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27 January 1945


Lt. Col. Harold A. Cassell
116th Infantry, APO 29
U. S. Army 
Colonel Cassell:


You were asking me about what I knew concerning Major Sours' death on D-Day, since he and I both came in that day in the same landing craft. I remember what went on pretty clearly, and this is the way it was:

Early on the morning of D-Day, after breakfast, Big John and I - he had the bunk next to mine in the same stateroom - got our things together, and he finished sticking some more camouflage material in the netting of his helmet. We also helped each other make some final adjustments in our web equipment, so that all the stuff we had hanging on us would be as comfortable as we could make it. Then we went down to Colonel Canham's stateroom, where we were to wait until time to go over into the small landing craft. When the time came we climbed down over the side of the ship and down the net, which was not any too easy that morning due to the roughness of the sea and the load on our backs. Looking down from the deck of the ship that little LCVP seemed a long way down (and it was, too), and with everybody standing on the same side of the little boat it was leaning 'way over to one side, the lower end of the net hanging into the high side when the boat bounced just right and dangling over nothing between times. The sea was slamming the little boat around like a stick of wood and kept throwing up against the side of the APA. However, all twenty-six of us made it all right, and then we moved away from the big ship, circled around a little, and headed for the shore, which we could see only as a hazy, thin line in the distance.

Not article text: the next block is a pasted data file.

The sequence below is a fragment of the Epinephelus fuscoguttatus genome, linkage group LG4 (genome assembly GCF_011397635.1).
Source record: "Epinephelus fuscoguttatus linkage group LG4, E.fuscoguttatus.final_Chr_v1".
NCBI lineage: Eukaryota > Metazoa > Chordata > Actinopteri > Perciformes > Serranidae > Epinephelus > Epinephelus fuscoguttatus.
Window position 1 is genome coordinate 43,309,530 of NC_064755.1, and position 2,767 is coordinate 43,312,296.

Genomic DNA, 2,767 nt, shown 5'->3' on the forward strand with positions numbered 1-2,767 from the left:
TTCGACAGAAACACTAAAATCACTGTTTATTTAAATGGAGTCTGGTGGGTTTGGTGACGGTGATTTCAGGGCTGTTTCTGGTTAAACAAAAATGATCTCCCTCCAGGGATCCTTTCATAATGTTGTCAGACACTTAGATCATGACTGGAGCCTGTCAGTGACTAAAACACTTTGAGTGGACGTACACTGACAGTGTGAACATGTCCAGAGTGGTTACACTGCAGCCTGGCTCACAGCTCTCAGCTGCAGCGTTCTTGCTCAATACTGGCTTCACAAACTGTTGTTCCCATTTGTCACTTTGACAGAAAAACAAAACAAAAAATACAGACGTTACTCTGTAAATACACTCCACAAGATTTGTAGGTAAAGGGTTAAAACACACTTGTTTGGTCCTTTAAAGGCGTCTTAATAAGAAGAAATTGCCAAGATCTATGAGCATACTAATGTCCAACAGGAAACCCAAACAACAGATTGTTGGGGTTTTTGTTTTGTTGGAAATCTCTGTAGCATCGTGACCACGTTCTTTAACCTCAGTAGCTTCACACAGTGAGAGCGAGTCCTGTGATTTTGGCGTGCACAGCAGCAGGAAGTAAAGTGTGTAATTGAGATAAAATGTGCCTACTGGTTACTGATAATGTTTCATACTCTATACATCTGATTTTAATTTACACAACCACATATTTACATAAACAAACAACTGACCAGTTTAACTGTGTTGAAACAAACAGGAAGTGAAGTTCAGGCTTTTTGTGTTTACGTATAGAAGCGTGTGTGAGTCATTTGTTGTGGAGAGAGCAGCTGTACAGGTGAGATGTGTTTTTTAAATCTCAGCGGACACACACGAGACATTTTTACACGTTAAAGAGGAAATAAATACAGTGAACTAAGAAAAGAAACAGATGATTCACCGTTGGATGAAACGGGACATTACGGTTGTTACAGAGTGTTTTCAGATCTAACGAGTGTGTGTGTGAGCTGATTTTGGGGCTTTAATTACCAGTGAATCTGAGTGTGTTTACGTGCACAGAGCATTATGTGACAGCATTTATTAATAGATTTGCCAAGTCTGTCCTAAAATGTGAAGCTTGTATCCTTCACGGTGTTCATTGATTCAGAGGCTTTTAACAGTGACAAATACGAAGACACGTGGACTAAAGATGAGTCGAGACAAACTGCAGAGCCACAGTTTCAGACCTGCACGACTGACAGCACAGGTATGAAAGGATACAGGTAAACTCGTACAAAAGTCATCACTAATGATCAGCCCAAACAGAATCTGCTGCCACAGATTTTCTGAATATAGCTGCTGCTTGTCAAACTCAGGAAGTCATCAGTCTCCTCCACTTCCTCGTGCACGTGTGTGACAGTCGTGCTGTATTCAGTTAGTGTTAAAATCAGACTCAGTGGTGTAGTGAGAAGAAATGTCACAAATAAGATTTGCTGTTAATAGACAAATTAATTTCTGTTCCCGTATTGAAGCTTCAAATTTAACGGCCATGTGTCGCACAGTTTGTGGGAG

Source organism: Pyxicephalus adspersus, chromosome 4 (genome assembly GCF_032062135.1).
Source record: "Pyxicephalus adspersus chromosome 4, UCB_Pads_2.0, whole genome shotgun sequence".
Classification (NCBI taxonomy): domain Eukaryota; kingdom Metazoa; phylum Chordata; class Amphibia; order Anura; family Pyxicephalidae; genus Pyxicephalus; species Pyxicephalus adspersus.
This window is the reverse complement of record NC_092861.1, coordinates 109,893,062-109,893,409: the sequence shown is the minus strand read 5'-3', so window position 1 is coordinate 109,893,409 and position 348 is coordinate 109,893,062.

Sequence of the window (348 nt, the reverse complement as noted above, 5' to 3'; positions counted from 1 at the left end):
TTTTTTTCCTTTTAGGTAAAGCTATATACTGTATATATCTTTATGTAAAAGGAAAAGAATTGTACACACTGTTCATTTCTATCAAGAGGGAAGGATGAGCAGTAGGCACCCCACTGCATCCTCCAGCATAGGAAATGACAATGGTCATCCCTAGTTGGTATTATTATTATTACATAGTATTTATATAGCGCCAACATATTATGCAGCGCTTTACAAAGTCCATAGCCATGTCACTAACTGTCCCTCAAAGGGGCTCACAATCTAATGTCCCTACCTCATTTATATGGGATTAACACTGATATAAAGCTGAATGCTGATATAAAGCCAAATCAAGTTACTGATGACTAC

By the time we were about a third the way in we were all soaking wet clear through from water splashing in great quantities over the bow and sides of the boat. No one I saw became seasick, but later I heard several of them say - and I felt the same way myself - that their throats became very dry, so much so they could hardly swallow. This was due partly to the drying effect of the seasick prevention capsules we'd taken for several hours prior to debarkation, but more, I think, to the excitement of the situation than to anything else. I don't think that fear had anything to do with it, because at that early hour none of us had had time to become afraid. We were doing the very thing that we, as a chosen group, had trained so long to do, and we were both fascinated and eagerly excited about it - although of course we realized that any number of things might happen to us, and knew too that some things we'd never dreamed of might very well be waiting for us on the beach. Major Sours was standing in the boat just to my right rear, and I was on the left side of the boat, second from the ramp at the front end. When we got almost in, where we thought it would be well to duck down from possible machine gun fire, we all squatted down in the boat's bottom. In a tossing small craft with a wet, slippery floor during it's no mean accomplishment to do this and keep one's balance - and many of us did fall over more than once. I remember Major Sours, two corporals (Rosen and Namie ) and myself trying to disentangle ourselves from a sprawled knot on the floor during the excitement of a couple of minutes - which seemed like almost a half-hour instead - when the boat became stuck against the side of a beach obstacle in the form of a large pole (the size of a telegraph pole) sticking up from the ocean's floor and carrying a Teller mine fastened loosely on it's top. Here we were, with about eighty feet of water between us and the beach-sand, bouncing up and down, scraping against the side of a pole so that as t he boat went up with each incoming wave it slid up the side of the pole toward the mine, and then - after bigger wave had come in - a perfectly good possibility - we'd have hit the mine, and the reasonable expectation is that that would've been the end of the whole business for our LCVP. Because of a high spot on the bottom of the sea the Navy couldn't get the boat back off the pole, so several of the men began yelling for the ramp to be let down right there. All this time we were under fire from the beach and high ground over-looking it (artillery, mortar and small-arms fire), so finally the boat crew did decide to lower the ramp where we were. The moment it dropped the whole boat-load of men surged out into the water at once - just at H/60 minutes, exactly as scheduled. As many times as I had done this landing business in practice I still lost my balance in running off the side of the ramp and fell forward into about two feet of water on my hands and knees. But I got up immediately and went on toward the shore. The further I went the deeper the water got, till finally my feet left the bottom. In addition to our inflated life-belts we all wore on our backs gas-masks in rubber carriers, which acted as auxiliary life-preservers, so there was no trouble at all keeping afloat. Across the deep stretch - about forty feet, I'd guess - I paddled along with a small piece of board I picked up from the floating debris. While doing this paddling - which worked pretty well - I looked over to my right and saw Big John coming right along too. When I got up onto the sand, where there were a lot of spider-like obstacles made of about eight-foot lengths of railroad rails crossed on each other at their centers, I flattened out on the sand behind one of them to catch my breath a little and saw Major Sours behind another off to my right a short distance. He saw me looking, and grinning back he called over, "How're you doing, Doc?" I replied that I was doing all right and asked how he was making out, to which he answered that he was doing all right too.